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Montenegro

After peacefully surviving the 1990s wars that led to the disintegration of Yugoslavia, Montenegro’s politics and its society were determined by the relations with and independence from Serbia. In a 2006 referendum, a majority of 55.5 percent declared to be in favour of independence, narrowly passing the official 55 per cent threshold. Two years later, Montenegro applied for EU membership and the accession negotiations started in 2012. On the one hand, the country has relatively good relations with other countries in South-East Europe. It has appointed an independent special prosecutor to tackle organised crime and high-level corruption, considerably improved the relations between civil society and the government, aligned its foreign policy with the EU, and became a NATO member in 2017.

On the other hand, business tycoons are dominating an economy that mostly runs on remittances and tourism, major incidents around election day are the rule rather than the exception, and the country has only recently experienced its first change of power. Under the rule of Milo Đukanović, who has been prime minister four times and president twice, Montenegro has faced severe accusations of authoritarianism and clientelism. While Montenegro is seeking closer ties with the West economically and politically, its economy also remains dependent on the East. The country is heavily dependent on Russian tourists and investments, while, with its massive highway construction project, the country is under threat of becoming “debt dependent” on China. As its economy relies on tourism, Montenegro was struck especially hard by the COVID-19 pandemic. The economy shrank by 15% in 2020.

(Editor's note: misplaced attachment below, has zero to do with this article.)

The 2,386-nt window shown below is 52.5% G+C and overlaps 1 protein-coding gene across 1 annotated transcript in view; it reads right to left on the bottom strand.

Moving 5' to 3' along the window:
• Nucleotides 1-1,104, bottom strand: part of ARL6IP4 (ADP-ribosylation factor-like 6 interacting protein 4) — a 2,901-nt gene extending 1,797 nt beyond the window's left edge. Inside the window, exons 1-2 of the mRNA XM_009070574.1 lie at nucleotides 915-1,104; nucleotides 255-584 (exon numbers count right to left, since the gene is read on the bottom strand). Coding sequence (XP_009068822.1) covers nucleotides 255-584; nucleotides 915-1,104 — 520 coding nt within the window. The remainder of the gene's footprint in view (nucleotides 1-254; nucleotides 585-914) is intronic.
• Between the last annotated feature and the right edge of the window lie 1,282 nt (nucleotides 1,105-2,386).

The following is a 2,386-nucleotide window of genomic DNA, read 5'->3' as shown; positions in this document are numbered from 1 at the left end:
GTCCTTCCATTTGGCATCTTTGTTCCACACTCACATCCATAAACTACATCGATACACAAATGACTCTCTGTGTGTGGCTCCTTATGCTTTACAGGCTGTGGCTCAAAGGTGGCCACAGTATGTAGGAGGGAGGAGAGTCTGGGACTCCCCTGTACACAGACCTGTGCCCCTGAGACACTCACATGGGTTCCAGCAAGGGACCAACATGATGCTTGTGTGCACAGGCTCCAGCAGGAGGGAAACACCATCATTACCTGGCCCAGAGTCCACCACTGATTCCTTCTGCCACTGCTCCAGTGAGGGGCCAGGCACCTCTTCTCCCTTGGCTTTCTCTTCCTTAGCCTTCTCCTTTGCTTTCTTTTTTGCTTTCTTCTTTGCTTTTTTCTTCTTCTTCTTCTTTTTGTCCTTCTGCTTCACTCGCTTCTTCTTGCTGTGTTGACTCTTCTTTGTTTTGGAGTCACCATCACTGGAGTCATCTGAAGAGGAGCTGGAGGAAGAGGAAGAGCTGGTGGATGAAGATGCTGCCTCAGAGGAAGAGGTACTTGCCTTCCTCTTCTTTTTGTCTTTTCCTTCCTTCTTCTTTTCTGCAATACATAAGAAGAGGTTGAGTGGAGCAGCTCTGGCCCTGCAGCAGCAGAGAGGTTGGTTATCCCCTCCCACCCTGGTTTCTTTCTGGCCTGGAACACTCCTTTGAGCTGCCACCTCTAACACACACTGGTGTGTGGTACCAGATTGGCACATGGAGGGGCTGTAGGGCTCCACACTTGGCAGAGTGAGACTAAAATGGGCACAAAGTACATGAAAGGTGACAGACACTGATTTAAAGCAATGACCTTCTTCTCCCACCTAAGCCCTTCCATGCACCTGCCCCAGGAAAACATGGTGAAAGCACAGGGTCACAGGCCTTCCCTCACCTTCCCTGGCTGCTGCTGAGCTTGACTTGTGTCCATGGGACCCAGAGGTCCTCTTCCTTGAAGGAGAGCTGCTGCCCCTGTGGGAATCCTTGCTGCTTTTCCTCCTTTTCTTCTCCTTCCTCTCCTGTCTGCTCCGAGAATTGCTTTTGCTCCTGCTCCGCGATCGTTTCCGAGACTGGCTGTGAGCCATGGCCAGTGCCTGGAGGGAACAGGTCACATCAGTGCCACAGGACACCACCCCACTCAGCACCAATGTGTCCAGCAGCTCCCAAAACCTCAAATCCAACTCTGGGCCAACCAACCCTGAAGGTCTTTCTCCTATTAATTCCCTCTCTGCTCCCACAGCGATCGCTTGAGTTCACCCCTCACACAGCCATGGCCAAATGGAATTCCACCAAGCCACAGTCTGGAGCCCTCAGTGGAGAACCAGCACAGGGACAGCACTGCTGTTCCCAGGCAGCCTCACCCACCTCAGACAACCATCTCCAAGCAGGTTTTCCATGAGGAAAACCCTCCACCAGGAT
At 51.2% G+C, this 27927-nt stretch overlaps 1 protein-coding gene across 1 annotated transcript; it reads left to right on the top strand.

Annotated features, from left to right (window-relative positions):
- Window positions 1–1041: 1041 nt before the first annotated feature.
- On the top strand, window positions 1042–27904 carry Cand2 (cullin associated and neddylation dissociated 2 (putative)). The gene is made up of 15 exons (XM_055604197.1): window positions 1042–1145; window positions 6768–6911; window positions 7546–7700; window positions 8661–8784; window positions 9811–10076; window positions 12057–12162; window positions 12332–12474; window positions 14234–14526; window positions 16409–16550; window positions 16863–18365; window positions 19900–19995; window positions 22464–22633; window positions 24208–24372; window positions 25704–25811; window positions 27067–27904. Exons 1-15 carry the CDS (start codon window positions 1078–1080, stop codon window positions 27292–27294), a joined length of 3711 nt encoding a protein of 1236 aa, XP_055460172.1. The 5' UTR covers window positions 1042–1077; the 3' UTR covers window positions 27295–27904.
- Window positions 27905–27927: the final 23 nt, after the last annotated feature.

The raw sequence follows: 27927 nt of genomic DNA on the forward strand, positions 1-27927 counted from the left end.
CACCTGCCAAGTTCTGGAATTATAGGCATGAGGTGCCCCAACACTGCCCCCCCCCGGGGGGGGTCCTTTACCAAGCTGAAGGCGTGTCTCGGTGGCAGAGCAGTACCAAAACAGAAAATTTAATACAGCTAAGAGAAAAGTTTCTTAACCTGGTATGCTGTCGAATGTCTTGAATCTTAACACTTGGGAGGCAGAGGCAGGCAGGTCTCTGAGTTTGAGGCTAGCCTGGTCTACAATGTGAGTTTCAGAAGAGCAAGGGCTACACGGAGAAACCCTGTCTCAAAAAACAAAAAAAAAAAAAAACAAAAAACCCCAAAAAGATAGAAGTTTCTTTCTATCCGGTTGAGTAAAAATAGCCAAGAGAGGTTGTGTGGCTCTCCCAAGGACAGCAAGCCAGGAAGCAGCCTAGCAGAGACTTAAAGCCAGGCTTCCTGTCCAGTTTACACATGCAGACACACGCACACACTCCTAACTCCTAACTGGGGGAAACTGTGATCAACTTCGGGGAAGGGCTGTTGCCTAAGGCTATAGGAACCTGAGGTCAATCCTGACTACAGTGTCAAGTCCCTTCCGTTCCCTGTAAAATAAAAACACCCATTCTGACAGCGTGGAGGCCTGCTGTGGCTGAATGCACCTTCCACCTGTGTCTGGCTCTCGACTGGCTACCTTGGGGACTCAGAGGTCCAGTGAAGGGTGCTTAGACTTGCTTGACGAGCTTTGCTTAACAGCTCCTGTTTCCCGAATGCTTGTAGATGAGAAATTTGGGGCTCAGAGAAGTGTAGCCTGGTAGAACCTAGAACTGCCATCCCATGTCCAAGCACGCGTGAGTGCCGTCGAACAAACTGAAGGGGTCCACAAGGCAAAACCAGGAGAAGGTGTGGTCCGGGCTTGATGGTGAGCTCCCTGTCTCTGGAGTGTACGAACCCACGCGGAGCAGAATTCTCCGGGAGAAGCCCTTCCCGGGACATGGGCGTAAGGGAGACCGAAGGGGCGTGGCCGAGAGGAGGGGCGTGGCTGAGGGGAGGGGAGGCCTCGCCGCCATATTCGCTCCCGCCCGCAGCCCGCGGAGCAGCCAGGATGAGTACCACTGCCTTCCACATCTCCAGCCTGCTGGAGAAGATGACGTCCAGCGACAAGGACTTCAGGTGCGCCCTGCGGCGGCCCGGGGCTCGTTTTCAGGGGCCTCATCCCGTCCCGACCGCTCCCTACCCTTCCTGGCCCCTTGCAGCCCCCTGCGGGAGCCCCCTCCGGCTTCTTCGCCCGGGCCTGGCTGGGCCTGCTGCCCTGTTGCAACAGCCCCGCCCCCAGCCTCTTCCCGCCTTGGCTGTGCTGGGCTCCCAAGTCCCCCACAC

After the August 2020 elections, Montenegro saw its first change of power since its independence in 2006. The country had been ruled by President Milo Đukanović’s Democratic Party of Socialists (DPS) up until then. It remained the largest party, but was blocked by a coalition of five different, mostly pro-Serb political forces, of which the largest is also composed of six parties. They managed to form a technocratic government, with a slim majority of only one seat. The coalition was spearheaded by Zdravko Krivokapic, representing the For the Future of Montenegro Party. He was installed as prime minister in December of 2020, but quickly faced an almost insurmountable challenge, regarding Montenegro’s poor financial situation, which was exaggerated by the COVID-19 pandemic and its Chinese debt.

In February 2022, after only 14 months in power, the Krivokapic government fell after a vote of no-confidence in parliament. Several issues alluded to a government collapse. Coalition partners disagreed over several issues, primarily the role of the Serbian Orthodox Church (SOC), the handling of ties with Serbia and Russia, and the stagnant EU accession procedure. Krivokapic’s appeasement of the SOC in Cetinje in September 2021 enraged thousands and caused mass demonstrations. Divisions in the coalition also arose when Krivokapic intended to replace justice minister Leposavić after he denied the Srebrenica genocide.

On April 28, 2022, the leader of the Black and White bloc (URA), Dritan Abazović, replaced Krivokapic as the Prime Minister of Montenegro, with a mandate for a year. His moderate minority government, which the DPS agreed to support, consists of the URA bloc, the Socialist People’s Party, the Social Democratic Party, the Bosniak Party and two ethnic Albanian coalitions. They were intended to form the government until the spring of 2023, when new elections were scheduled to take place.